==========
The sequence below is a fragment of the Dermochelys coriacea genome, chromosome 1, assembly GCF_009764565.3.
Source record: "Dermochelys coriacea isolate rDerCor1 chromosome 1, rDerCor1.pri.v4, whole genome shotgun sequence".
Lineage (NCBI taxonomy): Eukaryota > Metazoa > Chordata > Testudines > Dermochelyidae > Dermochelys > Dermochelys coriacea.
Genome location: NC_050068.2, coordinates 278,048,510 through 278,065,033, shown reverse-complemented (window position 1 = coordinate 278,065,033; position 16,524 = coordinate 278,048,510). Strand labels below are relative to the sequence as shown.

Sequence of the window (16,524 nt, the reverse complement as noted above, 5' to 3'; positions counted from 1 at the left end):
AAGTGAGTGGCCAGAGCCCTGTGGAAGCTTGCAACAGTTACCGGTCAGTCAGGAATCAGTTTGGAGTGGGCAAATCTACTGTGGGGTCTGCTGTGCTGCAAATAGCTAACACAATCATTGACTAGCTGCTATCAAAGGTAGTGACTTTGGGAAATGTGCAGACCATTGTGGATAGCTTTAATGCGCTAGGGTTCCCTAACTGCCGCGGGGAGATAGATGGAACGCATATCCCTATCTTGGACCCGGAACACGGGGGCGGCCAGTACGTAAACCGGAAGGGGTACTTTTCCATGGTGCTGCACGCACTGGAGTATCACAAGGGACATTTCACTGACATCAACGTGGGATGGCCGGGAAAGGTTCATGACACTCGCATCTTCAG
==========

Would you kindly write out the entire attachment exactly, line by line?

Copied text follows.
The sequence below is a fragment of the Dermochelys coriacea genome, chromosome 1, assembly GCF_009764565.3.
Source record: "Dermochelys coriacea isolate rDerCor1 chromosome 1, rDerCor1.pri.v4, whole genome shotgun sequence".
Lineage (NCBI taxonomy): Eukaryota > Metazoa > Chordata > Testudines > Dermochelyidae > Dermochelys > Dermochelys coriacea.
Genome location: NC_050068.2, coordinates 278,048,510 through 278,065,033, shown reverse-complemented (window position 1 = coordinate 278,065,033; position 16,524 = coordinate 278,048,510). Strand labels below are relative to the sequence as shown.

Sequence of the window (16,524 nt, the reverse complement as noted above, 5' to 3'; positions counted from 1 at the left end):
AAGTGAGTGGCCAGAGCCCTGTGGAAGCTTGCAACAGTTACCGGTCAGTCAGGAATCAGTTTGGAGTGGGCAAATCTACTGTGGGGTCTGCTGTGCTGCAAATAGCTAACACAATCATTGACTAGCTGCTATCAAAGGTAGTGACTTTGGGAAATGTGCAGACCATTGTGGATAGCTTTAATGCGCTAGGGTTCCCTAACTGCCGCGGGGAGATAGATGGAACGCATATCCCTATCTTGGACCCGGAACACGGGGGCGGCCAGTACGTAAACCGGAAGGGGTACTTTTCCATGGTGCTGCACGCACTGGAGTATCACAAGGGACATTTCACTGACATCAACGTGGGATGGCCGGGAAAGGTTCATGACACTCGCATCTTCAG